No. 272A96.

290 N.E.2d 128 (1972)

George PHEND, Superintendent Indiana Reformatory, Appellant, v. Dale Joseph THAIS, Appellee.

Court of Appeals of Indiana, Second District.

December 18, 1972.

Attorney(s) appearing for the Case

Theodore L. Sendak, Atty. Gen., William D. Bucher, Deputy Atty. Gen., for appellant.

Harriette Bailey Conn, Public Defender, Sid M. Cleveland, Indianapolis, Deputy Public Defender, for appellee.


Following his Amended Petition for Writ of Habeas Corpus, appellee Thais, on July 27, 1971, was ordered released from the custody of the appellant Phend subject however to a delay of 30 days in order to permit the State of Illinois to take custody upon a charge pending against Thais in the latter State.

In essence it is the State's1 contention that Thais's original sentence and commitment for a term of not less than 1 nor more than 5 years in the State Reformatory which commenced on December 3, 1965 did not expire on December 2, 1970 (in the normal course of events) because Thais was absent from the institution during two separate periods, once while on escape and again while a "parole delinquent".

The chronology of events deemed pertinent to this appeal are as follows:

12-3-65 Sentence and Order of Commitment to Indiana Reformatory for not less than 1 nor more than 5 years 2-3-67 Escape 7-24-69 Return to custody following escape period

Other events and dates injected into the proceedings and which constitute facets of the arguments herein are:

8-17-70 Parole release 1-20-71 Declaration of parole delinquency (date as fixed solely by appellant's brief and wholly unsupported by evidence of record other than the following questions and answers during re-direct examination of Thais: "Q. And some time in 1971, you say February, you were in Indianapolis, Indiana and you were arrested then on an alleged parole violation. A. Yes, sir. Q. Which supposedly occurred or declared in January, 1971 after your 5 year period had expired. A. Yes, sir.")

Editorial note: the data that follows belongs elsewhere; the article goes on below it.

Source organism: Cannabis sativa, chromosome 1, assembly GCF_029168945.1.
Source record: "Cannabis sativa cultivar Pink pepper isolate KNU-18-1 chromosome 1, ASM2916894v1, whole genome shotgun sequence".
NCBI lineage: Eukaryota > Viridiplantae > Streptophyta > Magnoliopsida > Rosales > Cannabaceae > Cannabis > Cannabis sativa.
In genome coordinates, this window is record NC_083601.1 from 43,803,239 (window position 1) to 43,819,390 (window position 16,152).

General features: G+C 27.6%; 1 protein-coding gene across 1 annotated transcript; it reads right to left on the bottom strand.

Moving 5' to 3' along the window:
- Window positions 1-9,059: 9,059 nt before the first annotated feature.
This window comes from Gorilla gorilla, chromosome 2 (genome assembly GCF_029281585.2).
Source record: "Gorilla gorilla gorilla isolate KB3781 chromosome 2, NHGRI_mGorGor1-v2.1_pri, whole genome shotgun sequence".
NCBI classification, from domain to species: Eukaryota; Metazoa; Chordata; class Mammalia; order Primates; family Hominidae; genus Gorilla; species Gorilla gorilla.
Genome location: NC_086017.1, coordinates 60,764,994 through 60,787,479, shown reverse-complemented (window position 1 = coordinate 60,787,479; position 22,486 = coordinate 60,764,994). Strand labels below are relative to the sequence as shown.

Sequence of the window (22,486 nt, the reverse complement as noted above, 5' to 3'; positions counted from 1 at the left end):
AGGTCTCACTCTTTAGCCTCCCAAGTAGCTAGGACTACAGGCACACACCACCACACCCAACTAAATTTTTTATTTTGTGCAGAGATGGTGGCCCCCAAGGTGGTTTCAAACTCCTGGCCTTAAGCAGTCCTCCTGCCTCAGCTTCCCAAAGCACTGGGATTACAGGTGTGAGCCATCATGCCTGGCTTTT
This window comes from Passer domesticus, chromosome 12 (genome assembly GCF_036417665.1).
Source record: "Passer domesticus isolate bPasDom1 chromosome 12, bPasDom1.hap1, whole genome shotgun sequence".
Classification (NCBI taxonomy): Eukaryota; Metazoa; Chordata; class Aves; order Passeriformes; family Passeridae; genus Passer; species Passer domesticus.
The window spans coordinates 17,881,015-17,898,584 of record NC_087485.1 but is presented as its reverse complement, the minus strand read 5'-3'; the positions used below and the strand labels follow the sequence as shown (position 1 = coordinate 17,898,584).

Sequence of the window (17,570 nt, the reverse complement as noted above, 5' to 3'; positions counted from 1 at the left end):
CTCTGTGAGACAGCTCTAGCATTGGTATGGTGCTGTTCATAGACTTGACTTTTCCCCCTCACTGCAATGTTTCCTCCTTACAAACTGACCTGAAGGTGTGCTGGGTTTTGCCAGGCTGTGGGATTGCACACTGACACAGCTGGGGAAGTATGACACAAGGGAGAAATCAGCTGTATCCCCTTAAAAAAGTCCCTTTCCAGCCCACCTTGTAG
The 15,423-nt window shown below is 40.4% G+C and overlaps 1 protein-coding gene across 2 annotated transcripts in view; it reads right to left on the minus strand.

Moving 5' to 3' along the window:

7-27-71 Judgment and order of release upon writ of Habeas Corpus.

It is the State's claim that the period during which Thais was an escapee and the period during which he was a "parole delinquent" may not be credited toward service of his 1 to 5 year sentence.

At the outset it must be clearly stated that the record is absolutely devoid of evidence that Thais was ever declared a parole delinquent or a parole violator. Thus the second barrel of the State's argument results in a misfire and an imposition upon the time of this Court. We would heartily recommend to the State that in the future, argument briefs be researched and written not unmindful of the record. Creativity and imagination have their place in appellate advocacy but not in stating facts of record.

Therefore, as pertinent to the order below, time served by Thais is affected only, if at all, by the time he was an escaped fugitive.2 In this regard, the timetable of dates may be translated as follows:

Commitment period prior to escape: 12-3-65 to 2-3-67 or 1 year, 2 months. Period of Escape: 2-3-67 to 7-24-69 or 2 years, 5 months and 21 days. Period in custody from return to date of Habeas Corpus Order: 7-24-69 to 7-27-71 or 1 year and 3 days.

The time served upon his commitment, exclusive of the escape period, is therefore 2 years, 2 months and approximately 3 days.

Ex parte Clifford (1867) 29 Ind. 106 is determinative of the appeal before us, and the decision gained certain revitalization in Overlade v. Wells (1953) 234 Ind. 436, 127 N.E.2d 686, which admittedly deals with parole violation as opposed to escape, but which emphasizes that an escapee or parolee may not benefit by his own misconduct with respect to service of his sentence. In Ex parte Clifford, supra, the Court held: